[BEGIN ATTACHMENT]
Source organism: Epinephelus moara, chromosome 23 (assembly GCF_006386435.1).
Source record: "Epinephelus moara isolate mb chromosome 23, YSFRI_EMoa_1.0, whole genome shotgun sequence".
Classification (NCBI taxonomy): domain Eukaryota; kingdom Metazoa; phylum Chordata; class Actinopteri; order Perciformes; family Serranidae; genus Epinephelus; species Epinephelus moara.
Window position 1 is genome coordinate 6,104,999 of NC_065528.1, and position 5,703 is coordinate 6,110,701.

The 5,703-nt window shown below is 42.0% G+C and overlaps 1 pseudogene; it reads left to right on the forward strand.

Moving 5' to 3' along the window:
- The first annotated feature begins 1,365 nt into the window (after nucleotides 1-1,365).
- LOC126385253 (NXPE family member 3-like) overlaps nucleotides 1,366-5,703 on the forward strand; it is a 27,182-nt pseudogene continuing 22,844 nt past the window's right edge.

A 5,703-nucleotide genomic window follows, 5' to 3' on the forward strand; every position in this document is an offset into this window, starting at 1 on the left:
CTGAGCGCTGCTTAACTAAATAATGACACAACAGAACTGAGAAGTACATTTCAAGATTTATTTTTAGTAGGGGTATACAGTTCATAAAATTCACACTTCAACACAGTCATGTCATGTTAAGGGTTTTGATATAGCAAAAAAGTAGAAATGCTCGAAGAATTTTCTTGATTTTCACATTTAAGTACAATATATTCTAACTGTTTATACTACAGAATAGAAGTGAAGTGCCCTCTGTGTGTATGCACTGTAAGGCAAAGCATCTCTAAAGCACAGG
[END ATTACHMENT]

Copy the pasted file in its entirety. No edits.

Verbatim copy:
Source organism: Epinephelus moara, chromosome 23 (assembly GCF_006386435.1).
Source record: "Epinephelus moara isolate mb chromosome 23, YSFRI_EMoa_1.0, whole genome shotgun sequence".
Classification (NCBI taxonomy): domain Eukaryota; kingdom Metazoa; phylum Chordata; class Actinopteri; order Perciformes; family Serranidae; genus Epinephelus; species Epinephelus moara.
Window position 1 is genome coordinate 6,104,999 of NC_065528.1, and position 5,703 is coordinate 6,110,701.

The 5,703-nt window shown below is 42.0% G+C and overlaps 1 pseudogene; it reads left to right on the forward strand.

Moving 5' to 3' along the window:
- The first annotated feature begins 1,365 nt into the window (after nucleotides 1-1,365).
- LOC126385253 (NXPE family member 3-like) overlaps nucleotides 1,366-5,703 on the forward strand; it is a 27,182-nt pseudogene continuing 22,844 nt past the window's right edge.

A 5,703-nucleotide genomic window follows, 5' to 3' on the forward strand; every position in this document is an offset into this window, starting at 1 on the left:
CTGAGCGCTGCTTAACTAAATAATGACACAACAGAACTGAGAAGTACATTTCAAGATTTATTTTTAGTAGGGGTATACAGTTCATAAAATTCACACTTCAACACAGTCATGTCATGTTAAGGGTTTTGATATAGCAAAAAAGTAGAAATGCTCGAAGAATTTTCTTGATTTTCACATTTAAGTACAATATATTCTAACTGTTTATACTACAGAATAGAAGTGAAGTGCCCTCTGTGTGTATGCACTGTAAGGCAAAGCATCTCTAAAGCACAGG